There’s no question that we live in strange and scary times.
The Coronavirus has shut down, suspended, or halted numerous college seasons, pro sports and amateur leagues throughout the world.
So far, the NFL plans to begin the 2020 season on time.
However, if the recent postponement of the 2020 Summer Olympic Games is any indication, the NFL season may suffer the same fate.
If things continue to get worse (or fail to improve significantly) the NFL office may announce a delay to the start of the new season or reduce the schedule by a certain number of games.
A shorter season means that NFL clubs can’t afford to have any competitive lapses or losing streaks.
For a team like the Cleveland Browns, a re-built roster requires time to gel during a normal season.
A shorter season could forecast doom for such teams in re-build mode.
Cleveland fans shouldn’t concern themselves too much about their franchise’s playoff prospects in 2020 though, even if the season is cut short.
After all, the Browns did make the playoffs once despite only winning four games.
The 1982 Players Strike
Super Bowl 16, played at the end of the 1981 season, was a television ratings bonanza.
The showdown between the Cincinnati Bengals and San Francisco 49ers was broadcast on CBS and set an all-time ratings high for a sporting event at that time.
This gave the NFL owners confidence to pry a little more money out of their broadcast partners for subsequent seasons.
With the wheels set in motion, the league entered into a new agreement that became a five year deal with CBS, NBC, and ABC.
This deal would begin with the 1982 NFL pre-season games.
Sensing their own opportunity given this new contract, the NFL Players Association and their president, Ed Garvey, demanded a 55% stake in revenue sharing, beginning with the ‘82 season.
This demand was at the forefront among other to-be-negotiated deal points of a new collective bargaining agreement.
The NFL owners, as expected, balked at this percentage.
Agreeing to the demand would have meant an approximate $1.6 billion to the players in assorted income during the four years of what would be the new agreement.
The owners, suffice it to say, had no intention of giving up this much cash.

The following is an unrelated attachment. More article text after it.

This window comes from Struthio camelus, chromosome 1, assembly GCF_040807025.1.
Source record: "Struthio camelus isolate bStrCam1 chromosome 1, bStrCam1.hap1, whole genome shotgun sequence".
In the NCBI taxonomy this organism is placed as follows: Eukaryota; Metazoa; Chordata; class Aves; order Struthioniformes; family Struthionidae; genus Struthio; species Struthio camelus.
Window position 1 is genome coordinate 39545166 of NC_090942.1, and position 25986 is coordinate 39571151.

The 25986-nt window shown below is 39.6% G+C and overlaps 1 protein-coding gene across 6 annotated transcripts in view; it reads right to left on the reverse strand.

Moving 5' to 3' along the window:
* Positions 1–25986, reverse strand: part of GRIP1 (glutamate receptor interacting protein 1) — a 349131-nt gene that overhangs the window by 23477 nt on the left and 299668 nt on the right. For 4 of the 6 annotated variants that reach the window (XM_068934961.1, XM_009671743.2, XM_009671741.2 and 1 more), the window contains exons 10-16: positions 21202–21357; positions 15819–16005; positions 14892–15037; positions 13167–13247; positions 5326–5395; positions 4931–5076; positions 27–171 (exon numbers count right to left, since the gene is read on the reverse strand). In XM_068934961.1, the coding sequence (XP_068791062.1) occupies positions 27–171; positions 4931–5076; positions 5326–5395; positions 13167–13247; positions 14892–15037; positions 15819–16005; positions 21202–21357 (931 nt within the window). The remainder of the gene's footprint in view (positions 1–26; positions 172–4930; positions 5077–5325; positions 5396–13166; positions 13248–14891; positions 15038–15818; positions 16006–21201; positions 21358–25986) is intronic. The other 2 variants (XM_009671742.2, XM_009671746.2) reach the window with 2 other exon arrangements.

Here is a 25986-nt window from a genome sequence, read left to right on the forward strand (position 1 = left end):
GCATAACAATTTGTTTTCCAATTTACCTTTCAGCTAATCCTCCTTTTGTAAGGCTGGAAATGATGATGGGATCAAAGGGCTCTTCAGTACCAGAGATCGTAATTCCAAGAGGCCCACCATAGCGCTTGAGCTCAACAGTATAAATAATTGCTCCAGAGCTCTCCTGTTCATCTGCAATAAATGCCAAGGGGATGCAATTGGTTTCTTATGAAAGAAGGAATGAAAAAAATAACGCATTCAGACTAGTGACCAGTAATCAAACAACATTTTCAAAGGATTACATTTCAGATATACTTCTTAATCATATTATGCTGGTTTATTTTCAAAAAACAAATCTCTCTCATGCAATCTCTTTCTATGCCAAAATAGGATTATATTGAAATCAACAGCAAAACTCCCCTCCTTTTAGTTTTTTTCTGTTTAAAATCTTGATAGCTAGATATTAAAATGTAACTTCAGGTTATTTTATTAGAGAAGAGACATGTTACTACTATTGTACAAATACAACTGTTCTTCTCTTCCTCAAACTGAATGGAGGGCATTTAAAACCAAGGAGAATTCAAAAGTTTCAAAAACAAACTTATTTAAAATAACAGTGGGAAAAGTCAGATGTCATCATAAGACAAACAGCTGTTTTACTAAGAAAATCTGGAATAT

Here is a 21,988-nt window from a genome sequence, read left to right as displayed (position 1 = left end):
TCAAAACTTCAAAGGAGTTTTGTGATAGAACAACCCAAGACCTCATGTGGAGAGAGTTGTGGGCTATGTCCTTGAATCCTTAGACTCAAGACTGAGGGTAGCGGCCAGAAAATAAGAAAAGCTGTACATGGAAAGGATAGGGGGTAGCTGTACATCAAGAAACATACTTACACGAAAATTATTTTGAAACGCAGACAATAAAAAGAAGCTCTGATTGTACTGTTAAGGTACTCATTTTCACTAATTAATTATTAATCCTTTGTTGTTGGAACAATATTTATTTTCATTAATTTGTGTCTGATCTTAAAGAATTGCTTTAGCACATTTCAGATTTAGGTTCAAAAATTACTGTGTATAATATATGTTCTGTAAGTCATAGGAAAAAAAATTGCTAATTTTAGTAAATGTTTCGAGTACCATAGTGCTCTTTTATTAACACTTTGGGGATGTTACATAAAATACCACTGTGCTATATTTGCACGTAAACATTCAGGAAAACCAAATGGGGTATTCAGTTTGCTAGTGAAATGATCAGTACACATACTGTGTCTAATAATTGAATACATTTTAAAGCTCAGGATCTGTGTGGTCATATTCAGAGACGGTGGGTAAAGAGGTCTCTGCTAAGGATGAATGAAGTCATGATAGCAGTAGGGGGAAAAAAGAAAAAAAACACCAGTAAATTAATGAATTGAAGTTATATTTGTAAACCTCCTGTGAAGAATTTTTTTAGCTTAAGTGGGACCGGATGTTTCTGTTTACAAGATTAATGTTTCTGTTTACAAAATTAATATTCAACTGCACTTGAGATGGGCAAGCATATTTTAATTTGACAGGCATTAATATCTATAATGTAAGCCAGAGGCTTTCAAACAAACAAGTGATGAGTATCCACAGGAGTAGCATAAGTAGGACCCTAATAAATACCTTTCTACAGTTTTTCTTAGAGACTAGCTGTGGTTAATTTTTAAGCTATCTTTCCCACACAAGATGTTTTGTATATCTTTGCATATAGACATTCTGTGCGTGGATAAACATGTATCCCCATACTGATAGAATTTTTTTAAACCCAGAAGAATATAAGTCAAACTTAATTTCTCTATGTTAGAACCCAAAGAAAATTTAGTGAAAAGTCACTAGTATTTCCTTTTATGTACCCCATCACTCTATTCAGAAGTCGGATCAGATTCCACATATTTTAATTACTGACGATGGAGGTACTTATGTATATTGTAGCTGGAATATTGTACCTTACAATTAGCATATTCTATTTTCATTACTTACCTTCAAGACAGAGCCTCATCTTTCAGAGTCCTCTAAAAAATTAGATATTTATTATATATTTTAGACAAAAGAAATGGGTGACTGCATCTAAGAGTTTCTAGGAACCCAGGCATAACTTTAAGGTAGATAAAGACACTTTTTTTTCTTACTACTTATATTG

The bickering and posturing went back and forth until September 20 of that season.
After a Monday night game between the Giants and Packers, the players officially went on strike.
The owners immediately countered by locking out the players from all team facilities.
As the strike continued on for the next few months, the major sticking point in the negotiations was the 55% amount.
Garvey had no intention of moving from this position and he encouraged the players to follow suit.
However, with the loss of income and pressure from marquee players such as Cowboys quarterback Danny White, cracks in the NFLPA armor started to show.
As the strike dragged on into November, the players wanted to speed things along and try to salvage what was left of the season.
The two sides, players and owners, finally decided to sit down and hash out their issues to get a deal done.
At the conclusion of four long days and nights, a deal was finally struck on November 16.
For their trouble, the players received a five year, $1.28 billion package plus incentives for the new agreement.
Next on the agenda, how many games would be played in the abbreviated season and what would the playoff format look like?
A Nine Game Season and a Unique Playoff “Tournament”
It was quickly decided that the ‘82 season would be scaled down to nine games.
At the conclusion of the shortened season, the playoffs would look a lot different than years past.
Instead of the top seeds from each division making the playoffs, the format would be a de facto “Super Bowl Tournament.”
Eight teams from each conference would be seeded 1-8 based on their regular-season records.
At the conclusion of the regular season, two teams made the playoffs despite losing records.
The Detroit Lions were the 8th seed on the NFC side with a 4-5 record.
On the AFC side, your beloved Cleveland Browns also made the 8th seed with a 4-5 record.
Incidentally, both the Buffalo Bills and Seattle Seahawks (who were still in the AFC at that time) also finished with 4-5 records.
However, the Browns grabbed the 8th spot by virtue of their better conference record of 4-3.
As the 8th seed, the Browns were pitted against the number one seed LA Raiders, who completed the ‘82 season with an 8-1 record.
Despite the difficult matchup, the Browns more than held their own and were tied with the Raiders 10-10 before halftime.
Unfortunately, the Raiders hit their stride and put up 17 unanswered points on the way to a 27-10 victory.
The stars that day for Cleveland were quarterback Paul McDonald, receiver Ricky Feacher, and kicker Matt Bahr.
OTD 1-8-1983 @RAIDERS beat the @browns 27-10 in the 1982 playoffs at the @lacoliseum
Jim Plunkett 386 pass yrds@MarcusAllenHOF 75 rec yards, 72 rush yards, 2 TDs
Cliff Branch 121 rec yards
Rod Martin 2 sacks
Raider D 6 sacks, 2 FR https://t.co/6qIHXlsDCg pic.twitter.com/BU2lRw7pu9
— Raiders History (@Oaklraiders1976) January 8, 2018
Since that season, only two other teams have made the playoffs with losing records.
In 2010, the Seahawks entered the post-season with a 7-9 record and were also the first sub .500 team to win a playoff game.
In 2014, the Carolina Panthers won their division with a 7-8-1 record.
So, keep the faith Browns fans.
No matter what transpires this season, stranger things have happened.
And, regardless of the season’s length, we just might see a playoff berth for the first time since 2002!
Leave a Reply